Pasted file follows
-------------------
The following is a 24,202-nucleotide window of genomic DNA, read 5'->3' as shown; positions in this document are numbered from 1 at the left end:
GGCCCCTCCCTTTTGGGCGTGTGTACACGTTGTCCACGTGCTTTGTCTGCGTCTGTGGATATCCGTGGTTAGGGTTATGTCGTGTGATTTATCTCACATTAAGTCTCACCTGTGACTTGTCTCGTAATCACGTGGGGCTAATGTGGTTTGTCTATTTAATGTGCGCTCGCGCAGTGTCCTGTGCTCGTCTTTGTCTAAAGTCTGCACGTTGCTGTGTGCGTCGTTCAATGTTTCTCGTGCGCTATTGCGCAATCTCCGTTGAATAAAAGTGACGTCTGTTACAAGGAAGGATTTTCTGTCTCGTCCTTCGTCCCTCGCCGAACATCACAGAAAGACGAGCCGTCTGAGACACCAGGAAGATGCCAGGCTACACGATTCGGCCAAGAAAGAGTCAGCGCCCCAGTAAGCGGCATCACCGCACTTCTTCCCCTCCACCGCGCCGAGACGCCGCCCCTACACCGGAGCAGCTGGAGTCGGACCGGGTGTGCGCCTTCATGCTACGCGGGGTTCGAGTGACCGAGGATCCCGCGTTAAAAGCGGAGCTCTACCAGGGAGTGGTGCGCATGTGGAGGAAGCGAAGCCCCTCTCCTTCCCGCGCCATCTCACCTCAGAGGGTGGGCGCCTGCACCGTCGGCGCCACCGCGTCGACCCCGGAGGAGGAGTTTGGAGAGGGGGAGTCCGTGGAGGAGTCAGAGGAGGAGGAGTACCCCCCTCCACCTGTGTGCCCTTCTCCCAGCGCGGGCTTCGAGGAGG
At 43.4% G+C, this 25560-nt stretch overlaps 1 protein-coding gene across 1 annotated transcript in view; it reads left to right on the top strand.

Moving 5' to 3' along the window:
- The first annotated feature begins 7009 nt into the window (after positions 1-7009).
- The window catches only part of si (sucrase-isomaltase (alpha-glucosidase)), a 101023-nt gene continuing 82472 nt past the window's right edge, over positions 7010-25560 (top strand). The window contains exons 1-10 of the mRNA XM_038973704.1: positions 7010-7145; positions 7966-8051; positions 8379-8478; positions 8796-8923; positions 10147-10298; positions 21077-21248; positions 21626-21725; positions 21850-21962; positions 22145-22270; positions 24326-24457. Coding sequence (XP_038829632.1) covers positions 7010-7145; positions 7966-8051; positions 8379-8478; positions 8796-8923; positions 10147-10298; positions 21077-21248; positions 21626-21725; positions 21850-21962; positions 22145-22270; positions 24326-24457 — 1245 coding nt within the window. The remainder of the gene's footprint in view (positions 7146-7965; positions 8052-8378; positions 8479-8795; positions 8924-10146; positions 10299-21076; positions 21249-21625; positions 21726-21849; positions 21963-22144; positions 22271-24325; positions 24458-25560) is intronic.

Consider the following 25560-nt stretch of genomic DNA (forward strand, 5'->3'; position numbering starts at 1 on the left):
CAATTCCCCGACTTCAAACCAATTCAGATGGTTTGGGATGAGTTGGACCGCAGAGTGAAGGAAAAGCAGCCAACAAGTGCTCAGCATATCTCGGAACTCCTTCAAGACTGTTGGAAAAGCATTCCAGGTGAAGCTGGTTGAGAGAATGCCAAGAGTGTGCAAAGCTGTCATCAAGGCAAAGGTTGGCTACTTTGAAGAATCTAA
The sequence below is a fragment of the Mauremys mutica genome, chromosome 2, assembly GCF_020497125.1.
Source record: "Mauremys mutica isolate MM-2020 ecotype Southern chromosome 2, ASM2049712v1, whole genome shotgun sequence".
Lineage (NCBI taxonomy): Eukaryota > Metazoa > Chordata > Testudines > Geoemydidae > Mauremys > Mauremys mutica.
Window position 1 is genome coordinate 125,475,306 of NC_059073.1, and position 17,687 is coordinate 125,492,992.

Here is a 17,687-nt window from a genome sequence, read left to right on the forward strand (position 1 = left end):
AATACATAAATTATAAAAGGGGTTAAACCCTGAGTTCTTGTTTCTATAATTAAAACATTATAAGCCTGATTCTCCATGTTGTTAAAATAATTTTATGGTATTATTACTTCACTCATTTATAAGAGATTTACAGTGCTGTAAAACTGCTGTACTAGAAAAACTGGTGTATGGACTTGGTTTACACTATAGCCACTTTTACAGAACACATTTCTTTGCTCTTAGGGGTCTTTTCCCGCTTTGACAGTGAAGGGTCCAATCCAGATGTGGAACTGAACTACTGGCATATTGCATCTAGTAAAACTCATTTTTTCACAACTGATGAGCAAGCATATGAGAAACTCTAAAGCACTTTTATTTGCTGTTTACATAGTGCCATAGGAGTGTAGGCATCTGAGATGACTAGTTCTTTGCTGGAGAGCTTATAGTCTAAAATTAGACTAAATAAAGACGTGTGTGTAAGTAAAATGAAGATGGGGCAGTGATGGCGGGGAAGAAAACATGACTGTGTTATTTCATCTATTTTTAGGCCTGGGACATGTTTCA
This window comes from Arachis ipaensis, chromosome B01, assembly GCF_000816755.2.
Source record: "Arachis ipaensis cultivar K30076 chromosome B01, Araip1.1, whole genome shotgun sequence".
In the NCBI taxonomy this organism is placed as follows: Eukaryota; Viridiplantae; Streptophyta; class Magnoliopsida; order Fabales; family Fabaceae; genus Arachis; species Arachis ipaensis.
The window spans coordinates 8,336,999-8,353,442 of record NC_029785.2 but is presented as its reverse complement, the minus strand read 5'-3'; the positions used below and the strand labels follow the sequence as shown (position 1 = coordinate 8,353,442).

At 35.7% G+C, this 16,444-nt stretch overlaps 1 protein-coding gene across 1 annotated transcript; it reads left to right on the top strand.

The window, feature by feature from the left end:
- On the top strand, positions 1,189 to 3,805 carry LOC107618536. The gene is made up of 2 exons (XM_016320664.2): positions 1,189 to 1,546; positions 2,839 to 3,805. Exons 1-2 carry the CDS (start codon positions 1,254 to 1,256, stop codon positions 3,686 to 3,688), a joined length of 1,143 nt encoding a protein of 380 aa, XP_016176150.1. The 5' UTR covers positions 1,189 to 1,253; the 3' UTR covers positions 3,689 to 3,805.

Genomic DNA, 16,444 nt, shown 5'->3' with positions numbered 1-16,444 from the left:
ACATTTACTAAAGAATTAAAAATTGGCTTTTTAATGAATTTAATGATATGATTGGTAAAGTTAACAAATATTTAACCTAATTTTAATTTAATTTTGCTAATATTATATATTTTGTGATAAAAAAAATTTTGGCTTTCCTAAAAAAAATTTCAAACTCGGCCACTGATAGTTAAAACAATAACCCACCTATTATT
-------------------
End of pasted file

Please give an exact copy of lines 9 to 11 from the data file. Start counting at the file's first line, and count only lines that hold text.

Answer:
The sequence below is a fragment of the Mauremys mutica genome, chromosome 2, assembly GCF_020497125.1.
Source record: "Mauremys mutica isolate MM-2020 ecotype Southern chromosome 2, ASM2049712v1, whole genome shotgun sequence".
Lineage (NCBI taxonomy): Eukaryota > Metazoa > Chordata > Testudines > Geoemydidae > Mauremys > Mauremys mutica.